On Feb. 27, 1947, a Malay villager was drawing in his net in a rice field and inspecting his catch "whereupon a fish leaped out of the water into his mouth and disappeared down his throat."
So says a medical case report hoisted from the briny depths by Discover's Seriously, Science? blog.
When the villager's friends and family were unable to retrieve the fish, they decided to bring him to the hospital. The patient "was throwing himself about on the stretcher," but doctors could make out the tail of a fish protruding over the base of his tongue.
They then executed a delicate and breathtaking maneuver: They grasped the tail "in sponge-holding forceps" and slowly began to pull.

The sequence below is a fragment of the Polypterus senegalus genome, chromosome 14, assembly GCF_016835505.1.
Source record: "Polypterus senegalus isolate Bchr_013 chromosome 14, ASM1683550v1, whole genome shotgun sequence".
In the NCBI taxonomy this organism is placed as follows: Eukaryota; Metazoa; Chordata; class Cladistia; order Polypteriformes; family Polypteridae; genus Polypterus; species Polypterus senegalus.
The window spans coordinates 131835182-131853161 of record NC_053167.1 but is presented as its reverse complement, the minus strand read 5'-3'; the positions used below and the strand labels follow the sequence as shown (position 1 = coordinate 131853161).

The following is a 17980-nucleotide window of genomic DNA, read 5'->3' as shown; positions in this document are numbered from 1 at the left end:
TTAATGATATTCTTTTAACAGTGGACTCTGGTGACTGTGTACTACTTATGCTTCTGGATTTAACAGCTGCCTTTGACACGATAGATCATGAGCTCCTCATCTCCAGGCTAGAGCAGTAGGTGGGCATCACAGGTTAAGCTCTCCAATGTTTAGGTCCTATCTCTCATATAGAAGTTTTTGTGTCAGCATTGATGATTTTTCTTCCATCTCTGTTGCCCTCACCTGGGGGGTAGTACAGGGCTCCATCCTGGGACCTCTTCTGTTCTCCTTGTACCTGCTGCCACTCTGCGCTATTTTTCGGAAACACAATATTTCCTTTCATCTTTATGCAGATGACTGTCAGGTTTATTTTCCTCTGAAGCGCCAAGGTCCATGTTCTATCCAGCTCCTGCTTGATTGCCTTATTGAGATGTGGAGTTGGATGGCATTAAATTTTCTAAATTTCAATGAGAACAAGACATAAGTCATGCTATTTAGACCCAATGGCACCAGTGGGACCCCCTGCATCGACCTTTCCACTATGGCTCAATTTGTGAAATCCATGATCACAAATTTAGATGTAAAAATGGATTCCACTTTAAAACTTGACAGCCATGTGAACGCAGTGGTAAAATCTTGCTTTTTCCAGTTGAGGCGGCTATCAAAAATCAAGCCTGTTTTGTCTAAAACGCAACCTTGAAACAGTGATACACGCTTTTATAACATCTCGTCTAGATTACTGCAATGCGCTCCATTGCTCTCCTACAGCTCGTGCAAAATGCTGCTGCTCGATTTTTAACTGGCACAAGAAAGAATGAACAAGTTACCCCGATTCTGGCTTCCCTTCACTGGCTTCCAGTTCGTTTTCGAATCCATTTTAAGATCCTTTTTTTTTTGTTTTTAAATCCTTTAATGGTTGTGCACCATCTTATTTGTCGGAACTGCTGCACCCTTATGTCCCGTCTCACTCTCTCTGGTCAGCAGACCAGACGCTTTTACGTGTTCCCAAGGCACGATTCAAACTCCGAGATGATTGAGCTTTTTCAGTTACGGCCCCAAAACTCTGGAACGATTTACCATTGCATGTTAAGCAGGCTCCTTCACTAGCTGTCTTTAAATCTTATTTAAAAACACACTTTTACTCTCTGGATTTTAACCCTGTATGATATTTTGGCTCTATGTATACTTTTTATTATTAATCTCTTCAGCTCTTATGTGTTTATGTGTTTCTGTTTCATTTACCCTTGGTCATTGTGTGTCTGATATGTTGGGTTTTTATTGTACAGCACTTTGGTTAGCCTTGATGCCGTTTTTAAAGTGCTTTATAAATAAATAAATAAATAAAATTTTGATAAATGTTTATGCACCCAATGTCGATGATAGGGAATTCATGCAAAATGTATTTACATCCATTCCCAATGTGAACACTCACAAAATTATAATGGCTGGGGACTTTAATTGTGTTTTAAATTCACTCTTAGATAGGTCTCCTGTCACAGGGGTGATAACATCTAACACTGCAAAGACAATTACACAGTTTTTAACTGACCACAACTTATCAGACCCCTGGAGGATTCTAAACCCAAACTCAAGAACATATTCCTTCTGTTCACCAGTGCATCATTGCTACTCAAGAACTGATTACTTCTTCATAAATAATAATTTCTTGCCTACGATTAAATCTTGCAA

Alas, in the precise language of the case report, "Traction only resulted in the tail coming off, making matters worse than ever."
The fish's dorsal fin was "extended and firmly imbedded in the posterior pharyngeal wall," as if the villager had swallowed a large, barbed fish hook.
Doctors performed a tracheotomy. "By forcing an index finger down alongside the fish the fingernail could just reach the gil. Then by a process of “bipolarversion,” one finger inside and one outside the pharynx, the fish was “turned” from “breech” to “vertex” and successfully delivered."
Recovery was uneventful.
Think this is a once-in-a-lifetime event? See Discover to read otherwise.
(Thanks to MedPage Today's Morning Break for the link.)